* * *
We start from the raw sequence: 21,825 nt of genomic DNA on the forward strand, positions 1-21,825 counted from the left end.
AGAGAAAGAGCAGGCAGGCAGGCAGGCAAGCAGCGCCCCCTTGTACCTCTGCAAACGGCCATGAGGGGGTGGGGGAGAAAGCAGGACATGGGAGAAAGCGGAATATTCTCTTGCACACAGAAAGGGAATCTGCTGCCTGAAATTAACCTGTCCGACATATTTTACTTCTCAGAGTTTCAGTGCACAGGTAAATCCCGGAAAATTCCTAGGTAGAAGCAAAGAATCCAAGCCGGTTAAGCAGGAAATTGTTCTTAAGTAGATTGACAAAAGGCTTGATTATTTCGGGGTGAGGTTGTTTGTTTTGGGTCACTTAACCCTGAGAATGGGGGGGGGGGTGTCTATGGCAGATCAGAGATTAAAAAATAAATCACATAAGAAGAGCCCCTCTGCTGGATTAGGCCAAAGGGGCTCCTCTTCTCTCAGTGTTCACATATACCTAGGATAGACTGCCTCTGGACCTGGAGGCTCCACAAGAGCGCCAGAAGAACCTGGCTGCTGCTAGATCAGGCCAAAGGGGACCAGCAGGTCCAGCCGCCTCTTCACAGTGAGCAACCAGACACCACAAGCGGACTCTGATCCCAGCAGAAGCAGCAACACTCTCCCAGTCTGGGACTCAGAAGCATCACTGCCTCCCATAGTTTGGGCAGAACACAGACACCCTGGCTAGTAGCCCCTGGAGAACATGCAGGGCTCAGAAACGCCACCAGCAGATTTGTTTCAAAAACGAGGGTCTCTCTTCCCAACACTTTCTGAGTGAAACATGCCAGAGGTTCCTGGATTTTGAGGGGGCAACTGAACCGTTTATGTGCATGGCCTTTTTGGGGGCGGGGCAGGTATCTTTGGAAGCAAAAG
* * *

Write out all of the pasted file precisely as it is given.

We start from the raw sequence: 21,825 nt of genomic DNA on the forward strand, positions 1-21,825 counted from the left end.
AGAGAAAGAGCAGGCAGGCAGGCAGGCAAGCAGCGCCCCCTTGTACCTCTGCAAACGGCCATGAGGGGGTGGGGGAGAAAGCAGGACATGGGAGAAAGCGGAATATTCTCTTGCACACAGAAAGGGAATCTGCTGCCTGAAATTAACCTGTCCGACATATTTTACTTCTCAGAGTTTCAGTGCACAGGTAAATCCCGGAAAATTCCTAGGTAGAAGCAAAGAATCCAAGCCGGTTAAGCAGGAAATTGTTCTTAAGTAGATTGACAAAAGGCTTGATTATTTCGGGGTGAGGTTGTTTGTTTTGGGTCACTTAACCCTGAGAATGGGGGGGGGGGTGTCTATGGCAGATCAGAGATTAAAAAATAAATCACATAAGAAGAGCCCCTCTGCTGGATTAGGCCAAAGGGGCTCCTCTTCTCTCAGTGTTCACATATACCTAGGATAGACTGCCTCTGGACCTGGAGGCTCCACAAGAGCGCCAGAAGAACCTGGCTGCTGCTAGATCAGGCCAAAGGGGACCAGCAGGTCCAGCCGCCTCTTCACAGTGAGCAACCAGACACCACAAGCGGACTCTGATCCCAGCAGAAGCAGCAACACTCTCCCAGTCTGGGACTCAGAAGCATCACTGCCTCCCATAGTTTGGGCAGAACACAGACACCCTGGCTAGTAGCCCCTGGAGAACATGCAGGGCTCAGAAACGCCACCAGCAGATTTGTTTCAAAAACGAGGGTCTCTCTTCCCAACACTTTCTGAGTGAAACATGCCAGAGGTTCCTGGATTTTGAGGGGGCAACTGAACCGTTTATGTGCATGGCCTTTTTGGGGGCGGGGCAGGTATCTTTGGAAGCAAAAG